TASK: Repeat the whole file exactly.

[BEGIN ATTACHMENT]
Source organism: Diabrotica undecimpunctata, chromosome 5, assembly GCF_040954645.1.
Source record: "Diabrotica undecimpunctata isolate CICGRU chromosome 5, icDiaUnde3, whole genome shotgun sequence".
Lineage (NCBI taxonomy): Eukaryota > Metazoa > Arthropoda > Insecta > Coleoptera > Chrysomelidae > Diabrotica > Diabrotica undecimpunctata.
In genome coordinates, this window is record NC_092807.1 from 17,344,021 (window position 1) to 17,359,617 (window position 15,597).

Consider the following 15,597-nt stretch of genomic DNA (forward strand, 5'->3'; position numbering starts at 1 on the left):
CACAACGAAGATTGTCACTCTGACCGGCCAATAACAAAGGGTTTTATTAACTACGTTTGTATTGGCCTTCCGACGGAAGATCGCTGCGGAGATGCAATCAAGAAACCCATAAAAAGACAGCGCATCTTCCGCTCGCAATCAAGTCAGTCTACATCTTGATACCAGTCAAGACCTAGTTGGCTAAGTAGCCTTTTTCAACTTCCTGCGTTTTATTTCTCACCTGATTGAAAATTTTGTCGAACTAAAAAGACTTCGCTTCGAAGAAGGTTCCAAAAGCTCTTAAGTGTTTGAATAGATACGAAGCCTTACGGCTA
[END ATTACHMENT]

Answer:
Source organism: Diabrotica undecimpunctata, chromosome 5, assembly GCF_040954645.1.
Source record: "Diabrotica undecimpunctata isolate CICGRU chromosome 5, icDiaUnde3, whole genome shotgun sequence".
Lineage (NCBI taxonomy): Eukaryota > Metazoa > Arthropoda > Insecta > Coleoptera > Chrysomelidae > Diabrotica > Diabrotica undecimpunctata.
In genome coordinates, this window is record NC_092807.1 from 17,344,021 (window position 1) to 17,359,617 (window position 15,597).

Consider the following 15,597-nt stretch of genomic DNA (forward strand, 5'->3'; position numbering starts at 1 on the left):
CACAACGAAGATTGTCACTCTGACCGGCCAATAACAAAGGGTTTTATTAACTACGTTTGTATTGGCCTTCCGACGGAAGATCGCTGCGGAGATGCAATCAAGAAACCCATAAAAAGACAGCGCATCTTCCGCTCGCAATCAAGTCAGTCTACATCTTGATACCAGTCAAGACCTAGTTGGCTAAGTAGCCTTTTTCAACTTCCTGCGTTTTATTTCTCACCTGATTGAAAATTTTGTCGAACTAAAAAGACTTCGCTTCGAAGAAGGTTCCAAAAGCTCTTAAGTGTTTGAATAGATACGAAGCCTTACGGCTA